• Embodiment 6. The system of any preceding embodiment, wherein the second exhaust gas inlet is positioned so as to enable the exhaust gas from the at least one of the one or more exhaust recirculation paths to enter into a compressor plenum formed between inner and outer compressor casings of the exhaust gas compressor to temperature control of one or more compressor stages of the exhaust gas compressor.
  • Embodiment 7. The system of any preceding embodiment, wherein the second exhaust gas inlet is positioned between turbine stages of the turbine.
  • Embodiment 8. The system of any preceding embodiment, wherein the second exhaust gas inlet is positioned between compressor stages of the exhaust compressor.
  • Embodiment 9. The system of any preceding embodiment, comprising an oxidant compression system configured to supply a compressed oxidant to the turbine combustor, wherein the oxidant compression system comprises one or more machine components, and the second exhaust gas inlet is coupled to at least one of the one or more machine components.
  • Embodiment 10. The system of any preceding embodiment, wherein the oxidant compression system comprises a main oxidant compressor, and the second inlet is positioned so as to enable the exhaust gas from the at least one of the one or more exhaust recirculation paths to enter into an oxidant compressor plenum formed between inner and outer oxidant compressor casings of the main oxidant compressor to enable temperature control of one or more compressor stages of the main oxidant compressor.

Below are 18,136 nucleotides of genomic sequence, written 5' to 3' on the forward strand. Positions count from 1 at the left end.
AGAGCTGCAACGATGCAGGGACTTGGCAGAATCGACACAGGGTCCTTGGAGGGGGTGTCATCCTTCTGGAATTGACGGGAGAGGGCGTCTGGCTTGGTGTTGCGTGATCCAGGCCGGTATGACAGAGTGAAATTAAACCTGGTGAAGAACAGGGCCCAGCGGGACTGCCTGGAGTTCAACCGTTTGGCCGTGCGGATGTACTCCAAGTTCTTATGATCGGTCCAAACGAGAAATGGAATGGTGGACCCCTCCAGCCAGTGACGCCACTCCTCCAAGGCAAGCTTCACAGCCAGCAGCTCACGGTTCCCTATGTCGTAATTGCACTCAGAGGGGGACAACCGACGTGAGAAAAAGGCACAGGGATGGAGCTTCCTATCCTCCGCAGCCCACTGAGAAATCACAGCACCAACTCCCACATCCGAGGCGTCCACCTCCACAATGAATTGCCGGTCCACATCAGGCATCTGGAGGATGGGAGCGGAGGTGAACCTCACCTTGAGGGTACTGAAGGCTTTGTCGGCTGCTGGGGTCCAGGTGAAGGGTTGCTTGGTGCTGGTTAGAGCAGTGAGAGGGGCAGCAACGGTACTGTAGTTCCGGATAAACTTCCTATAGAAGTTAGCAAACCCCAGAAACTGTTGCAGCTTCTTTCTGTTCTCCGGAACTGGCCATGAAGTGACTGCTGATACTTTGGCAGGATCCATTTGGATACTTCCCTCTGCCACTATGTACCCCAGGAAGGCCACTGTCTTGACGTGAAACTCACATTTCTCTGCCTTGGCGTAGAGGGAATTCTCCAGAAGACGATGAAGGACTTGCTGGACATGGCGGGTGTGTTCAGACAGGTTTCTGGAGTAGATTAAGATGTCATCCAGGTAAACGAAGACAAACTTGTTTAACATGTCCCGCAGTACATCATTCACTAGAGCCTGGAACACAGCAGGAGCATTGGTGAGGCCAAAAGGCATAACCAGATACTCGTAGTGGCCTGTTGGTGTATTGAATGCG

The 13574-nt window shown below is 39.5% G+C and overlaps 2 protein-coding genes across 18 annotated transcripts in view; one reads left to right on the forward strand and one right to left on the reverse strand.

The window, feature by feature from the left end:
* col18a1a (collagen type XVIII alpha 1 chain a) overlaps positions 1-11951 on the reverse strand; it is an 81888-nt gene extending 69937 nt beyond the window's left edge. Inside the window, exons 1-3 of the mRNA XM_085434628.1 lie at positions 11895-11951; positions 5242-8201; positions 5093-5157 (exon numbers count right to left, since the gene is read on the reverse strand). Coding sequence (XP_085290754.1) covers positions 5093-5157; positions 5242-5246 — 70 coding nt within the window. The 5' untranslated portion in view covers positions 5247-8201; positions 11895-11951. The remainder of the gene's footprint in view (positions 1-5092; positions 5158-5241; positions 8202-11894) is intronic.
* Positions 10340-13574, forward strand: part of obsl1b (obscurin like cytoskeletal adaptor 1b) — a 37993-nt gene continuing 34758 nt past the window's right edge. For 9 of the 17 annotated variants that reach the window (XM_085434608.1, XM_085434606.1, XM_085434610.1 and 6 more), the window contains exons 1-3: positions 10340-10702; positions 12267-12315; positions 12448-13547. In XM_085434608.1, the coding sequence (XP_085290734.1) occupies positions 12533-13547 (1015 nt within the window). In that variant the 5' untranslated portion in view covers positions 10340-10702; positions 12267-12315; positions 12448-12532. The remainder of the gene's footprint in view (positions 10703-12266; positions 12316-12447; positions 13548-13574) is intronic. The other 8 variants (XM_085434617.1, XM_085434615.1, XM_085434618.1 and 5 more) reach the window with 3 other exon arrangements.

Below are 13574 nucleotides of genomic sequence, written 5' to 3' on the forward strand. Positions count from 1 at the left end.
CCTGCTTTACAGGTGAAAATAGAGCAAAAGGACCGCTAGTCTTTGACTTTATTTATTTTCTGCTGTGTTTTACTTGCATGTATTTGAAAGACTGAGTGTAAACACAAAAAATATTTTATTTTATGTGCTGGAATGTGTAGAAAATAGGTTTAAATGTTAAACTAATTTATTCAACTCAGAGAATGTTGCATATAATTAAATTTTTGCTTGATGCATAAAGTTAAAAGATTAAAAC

• Embodiment 11. The system of any preceding embodiment, wherein the oxidant compression system comprises a main oxidant compressor driven by the gas turbine system and a gearbox configured to enable the main oxidant compressor to operate at a different operational speed than the gas turbine system, wherein the second inlet is positioned at the gearbox.
  • Embodiment 12. The system of any preceding embodiment, comprising an electrical generator driven by the gas turbine system and configured to generate electrical power, wherein the electrical generator comprises the second exhaust gas inlet.
  • Embodiment 13. The system of any preceding embodiment, wherein the EGR system comprises: an exhaust gas processing system having the scrubbing system and the moisture separator; and a flow control system positioned along at least one of the one or more exhaust recirculation paths between the second exhaust gas inlet and the exhaust gas processing system, wherein the flow control system comprises an exhaust flow header configured to enable the exhaust gas to flow to the second exhaust gas inlets along a separate pathway from the first exhaust gas inlet.